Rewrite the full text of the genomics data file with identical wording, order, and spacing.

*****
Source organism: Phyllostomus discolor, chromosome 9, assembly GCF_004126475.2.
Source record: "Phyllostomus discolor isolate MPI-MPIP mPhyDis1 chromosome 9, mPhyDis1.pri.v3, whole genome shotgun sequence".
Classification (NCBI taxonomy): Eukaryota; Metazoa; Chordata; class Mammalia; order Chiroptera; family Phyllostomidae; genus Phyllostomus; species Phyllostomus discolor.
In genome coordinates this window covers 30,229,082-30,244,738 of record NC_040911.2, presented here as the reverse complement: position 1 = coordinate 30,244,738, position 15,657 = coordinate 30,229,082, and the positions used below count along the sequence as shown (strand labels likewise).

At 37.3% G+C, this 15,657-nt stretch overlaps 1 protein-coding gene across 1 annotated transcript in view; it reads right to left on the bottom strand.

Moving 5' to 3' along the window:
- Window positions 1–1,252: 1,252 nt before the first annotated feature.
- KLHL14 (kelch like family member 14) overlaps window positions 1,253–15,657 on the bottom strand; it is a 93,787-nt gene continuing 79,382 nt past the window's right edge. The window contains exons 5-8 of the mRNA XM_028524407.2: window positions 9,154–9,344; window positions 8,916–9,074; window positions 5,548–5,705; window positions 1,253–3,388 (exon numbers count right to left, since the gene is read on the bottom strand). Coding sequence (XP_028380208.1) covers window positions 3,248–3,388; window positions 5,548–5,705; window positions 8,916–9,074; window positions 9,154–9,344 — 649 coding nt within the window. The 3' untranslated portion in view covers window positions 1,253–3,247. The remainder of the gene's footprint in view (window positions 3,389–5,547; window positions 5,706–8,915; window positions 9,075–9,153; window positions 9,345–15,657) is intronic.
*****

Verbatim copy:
Source organism: Phyllostomus discolor, chromosome 9, assembly GCF_004126475.2.
Source record: "Phyllostomus discolor isolate MPI-MPIP mPhyDis1 chromosome 9, mPhyDis1.pri.v3, whole genome shotgun sequence".
Classification (NCBI taxonomy): Eukaryota; Metazoa; Chordata; class Mammalia; order Chiroptera; family Phyllostomidae; genus Phyllostomus; species Phyllostomus discolor.
In genome coordinates this window covers 30,229,082-30,244,738 of record NC_040911.2, presented here as the reverse complement: position 1 = coordinate 30,244,738, position 15,657 = coordinate 30,229,082, and the positions used below count along the sequence as shown (strand labels likewise).

At 37.3% G+C, this 15,657-nt stretch overlaps 1 protein-coding gene across 1 annotated transcript in view; it reads right to left on the bottom strand.

Moving 5' to 3' along the window:
- Window positions 1–1,252: 1,252 nt before the first annotated feature.
- KLHL14 (kelch like family member 14) overlaps window positions 1,253–15,657 on the bottom strand; it is a 93,787-nt gene continuing 79,382 nt past the window's right edge. The window contains exons 5-8 of the mRNA XM_028524407.2: window positions 9,154–9,344; window positions 8,916–9,074; window positions 5,548–5,705; window positions 1,253–3,388 (exon numbers count right to left, since the gene is read on the bottom strand). Coding sequence (XP_028380208.1) covers window positions 3,248–3,388; window positions 5,548–5,705; window positions 8,916–9,074; window positions 9,154–9,344 — 649 coding nt within the window. The 3' untranslated portion in view covers window positions 1,253–3,247. The remainder of the gene's footprint in view (window positions 3,389–5,547; window positions 5,706–8,915; window positions 9,075–9,153; window positions 9,345–15,657) is intronic.